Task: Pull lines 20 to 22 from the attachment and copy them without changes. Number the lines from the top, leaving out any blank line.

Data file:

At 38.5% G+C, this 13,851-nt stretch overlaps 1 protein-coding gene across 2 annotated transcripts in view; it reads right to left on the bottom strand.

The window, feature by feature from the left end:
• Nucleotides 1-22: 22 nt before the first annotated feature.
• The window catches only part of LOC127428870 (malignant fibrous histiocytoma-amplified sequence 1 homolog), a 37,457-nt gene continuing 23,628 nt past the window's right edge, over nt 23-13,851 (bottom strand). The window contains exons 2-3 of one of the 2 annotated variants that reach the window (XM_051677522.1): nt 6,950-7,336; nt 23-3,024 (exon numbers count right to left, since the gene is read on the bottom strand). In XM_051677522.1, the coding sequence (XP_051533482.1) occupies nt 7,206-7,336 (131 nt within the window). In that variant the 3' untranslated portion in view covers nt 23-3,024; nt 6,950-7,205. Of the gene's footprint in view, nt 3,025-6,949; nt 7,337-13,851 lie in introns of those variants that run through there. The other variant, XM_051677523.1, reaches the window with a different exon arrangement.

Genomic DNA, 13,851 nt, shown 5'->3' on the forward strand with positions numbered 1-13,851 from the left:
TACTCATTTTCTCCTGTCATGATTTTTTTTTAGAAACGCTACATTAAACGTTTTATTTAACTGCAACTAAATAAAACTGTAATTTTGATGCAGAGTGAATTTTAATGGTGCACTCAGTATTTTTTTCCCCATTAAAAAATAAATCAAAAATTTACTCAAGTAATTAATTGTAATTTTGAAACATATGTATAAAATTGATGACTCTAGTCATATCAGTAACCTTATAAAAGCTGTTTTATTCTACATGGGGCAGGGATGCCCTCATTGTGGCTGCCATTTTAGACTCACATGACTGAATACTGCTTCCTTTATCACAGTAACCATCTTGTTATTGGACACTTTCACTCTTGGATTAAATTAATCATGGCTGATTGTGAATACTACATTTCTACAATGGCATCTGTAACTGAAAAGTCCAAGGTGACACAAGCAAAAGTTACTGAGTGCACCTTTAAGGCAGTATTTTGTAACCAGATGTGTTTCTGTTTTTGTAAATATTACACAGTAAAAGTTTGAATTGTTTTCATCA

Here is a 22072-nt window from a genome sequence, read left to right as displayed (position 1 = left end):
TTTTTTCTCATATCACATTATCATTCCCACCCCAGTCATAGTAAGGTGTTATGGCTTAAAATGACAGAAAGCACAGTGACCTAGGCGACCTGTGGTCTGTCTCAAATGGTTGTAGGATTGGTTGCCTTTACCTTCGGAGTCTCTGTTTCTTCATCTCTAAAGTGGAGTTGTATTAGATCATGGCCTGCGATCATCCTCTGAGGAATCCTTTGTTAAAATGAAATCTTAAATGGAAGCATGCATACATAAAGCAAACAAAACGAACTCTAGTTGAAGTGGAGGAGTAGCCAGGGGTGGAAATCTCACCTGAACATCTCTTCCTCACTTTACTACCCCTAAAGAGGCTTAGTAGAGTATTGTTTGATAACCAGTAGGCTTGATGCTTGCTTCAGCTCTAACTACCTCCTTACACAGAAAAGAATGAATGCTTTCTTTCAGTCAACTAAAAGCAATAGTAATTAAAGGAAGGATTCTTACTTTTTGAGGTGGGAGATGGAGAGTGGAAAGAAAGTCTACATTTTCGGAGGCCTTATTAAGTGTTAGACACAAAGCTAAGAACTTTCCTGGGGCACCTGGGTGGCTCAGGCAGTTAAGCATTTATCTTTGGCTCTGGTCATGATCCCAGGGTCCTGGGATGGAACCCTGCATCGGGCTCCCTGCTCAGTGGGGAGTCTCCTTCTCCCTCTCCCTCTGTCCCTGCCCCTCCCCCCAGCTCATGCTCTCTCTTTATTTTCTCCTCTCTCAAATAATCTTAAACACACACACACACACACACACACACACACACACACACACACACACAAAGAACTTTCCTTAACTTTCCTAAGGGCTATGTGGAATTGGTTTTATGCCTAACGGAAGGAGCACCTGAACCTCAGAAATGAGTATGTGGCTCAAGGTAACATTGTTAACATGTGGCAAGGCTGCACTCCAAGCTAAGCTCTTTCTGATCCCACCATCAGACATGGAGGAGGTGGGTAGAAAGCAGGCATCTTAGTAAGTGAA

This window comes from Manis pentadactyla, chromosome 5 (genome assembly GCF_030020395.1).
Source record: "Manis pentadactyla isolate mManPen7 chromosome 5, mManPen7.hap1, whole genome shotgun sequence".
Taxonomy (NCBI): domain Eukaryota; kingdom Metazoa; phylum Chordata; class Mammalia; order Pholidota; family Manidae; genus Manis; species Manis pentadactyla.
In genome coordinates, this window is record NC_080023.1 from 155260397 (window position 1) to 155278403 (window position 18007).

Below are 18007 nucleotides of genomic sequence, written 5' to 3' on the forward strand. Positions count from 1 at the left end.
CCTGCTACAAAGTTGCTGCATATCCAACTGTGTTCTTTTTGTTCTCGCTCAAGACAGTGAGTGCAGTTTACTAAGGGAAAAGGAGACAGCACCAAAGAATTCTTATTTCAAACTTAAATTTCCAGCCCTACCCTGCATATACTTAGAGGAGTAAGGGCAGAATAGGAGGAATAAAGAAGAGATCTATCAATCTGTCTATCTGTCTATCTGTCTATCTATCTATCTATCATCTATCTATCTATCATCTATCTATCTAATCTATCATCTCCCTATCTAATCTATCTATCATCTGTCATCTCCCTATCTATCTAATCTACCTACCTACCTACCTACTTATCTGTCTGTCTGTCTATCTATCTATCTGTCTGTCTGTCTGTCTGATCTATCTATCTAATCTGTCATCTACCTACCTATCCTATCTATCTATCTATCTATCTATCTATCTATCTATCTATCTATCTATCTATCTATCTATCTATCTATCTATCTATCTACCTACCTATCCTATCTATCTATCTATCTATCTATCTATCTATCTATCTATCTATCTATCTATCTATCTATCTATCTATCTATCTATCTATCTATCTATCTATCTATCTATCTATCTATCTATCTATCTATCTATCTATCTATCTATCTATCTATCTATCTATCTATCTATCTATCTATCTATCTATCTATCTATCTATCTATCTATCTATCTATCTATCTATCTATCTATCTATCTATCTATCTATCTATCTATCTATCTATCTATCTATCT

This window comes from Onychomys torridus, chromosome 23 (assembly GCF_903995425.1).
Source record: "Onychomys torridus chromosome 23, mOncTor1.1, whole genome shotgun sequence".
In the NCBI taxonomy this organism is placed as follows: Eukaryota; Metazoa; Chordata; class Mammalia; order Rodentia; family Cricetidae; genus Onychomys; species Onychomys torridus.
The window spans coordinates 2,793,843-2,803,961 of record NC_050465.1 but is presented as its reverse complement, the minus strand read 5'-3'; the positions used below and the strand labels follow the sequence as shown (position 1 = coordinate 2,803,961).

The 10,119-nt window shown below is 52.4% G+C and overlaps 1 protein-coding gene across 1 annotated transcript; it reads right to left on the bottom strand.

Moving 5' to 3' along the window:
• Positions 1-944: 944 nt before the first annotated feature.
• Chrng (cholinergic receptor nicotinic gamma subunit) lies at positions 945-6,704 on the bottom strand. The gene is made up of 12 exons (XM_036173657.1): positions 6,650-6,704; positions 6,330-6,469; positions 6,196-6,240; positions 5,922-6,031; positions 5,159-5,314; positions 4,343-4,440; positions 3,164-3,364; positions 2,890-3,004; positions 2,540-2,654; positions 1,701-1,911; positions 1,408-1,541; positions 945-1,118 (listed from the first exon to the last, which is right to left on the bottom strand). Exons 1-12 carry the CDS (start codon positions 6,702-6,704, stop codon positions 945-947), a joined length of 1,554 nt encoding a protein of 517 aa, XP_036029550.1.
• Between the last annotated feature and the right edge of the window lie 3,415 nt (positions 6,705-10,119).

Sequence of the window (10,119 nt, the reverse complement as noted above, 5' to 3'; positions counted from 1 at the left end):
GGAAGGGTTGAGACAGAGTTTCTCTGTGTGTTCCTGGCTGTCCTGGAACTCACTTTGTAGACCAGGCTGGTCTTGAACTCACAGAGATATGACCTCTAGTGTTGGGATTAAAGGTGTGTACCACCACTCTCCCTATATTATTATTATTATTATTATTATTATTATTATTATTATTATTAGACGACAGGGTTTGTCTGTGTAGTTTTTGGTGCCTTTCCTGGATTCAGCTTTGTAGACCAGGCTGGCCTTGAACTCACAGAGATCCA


Moving 5' to 3' along the window:
• Positions 1-944: 944 nt before the first annotated feature.
• Chrng (cholinergic receptor nicotinic gamma subunit) lies at positions 945-6,704 on the bottom strand. The gene is made up of 12 exons (XM_036173657.1): positions 6,650-6,704; positions 6,330-6,469; positions 6,196-6,240; positions 5,922-6,031; positions 5,159-5,314; positions 4,343-4,440; positions 3,164-3,364; positions 2,890-3,004; positions 2,540-2,654; positions 1,701-1,911; positions 1,408-1,541; positions 945-1,118 (listed from the first exon to the last, which is right to left on the bottom strand). Exons 1-12 carry the CDS (start codon positions 6,702-6,704, stop codon positions 945-947), a joined length of 1,554 nt encoding a protein of 517 aa, XP_036029550.1.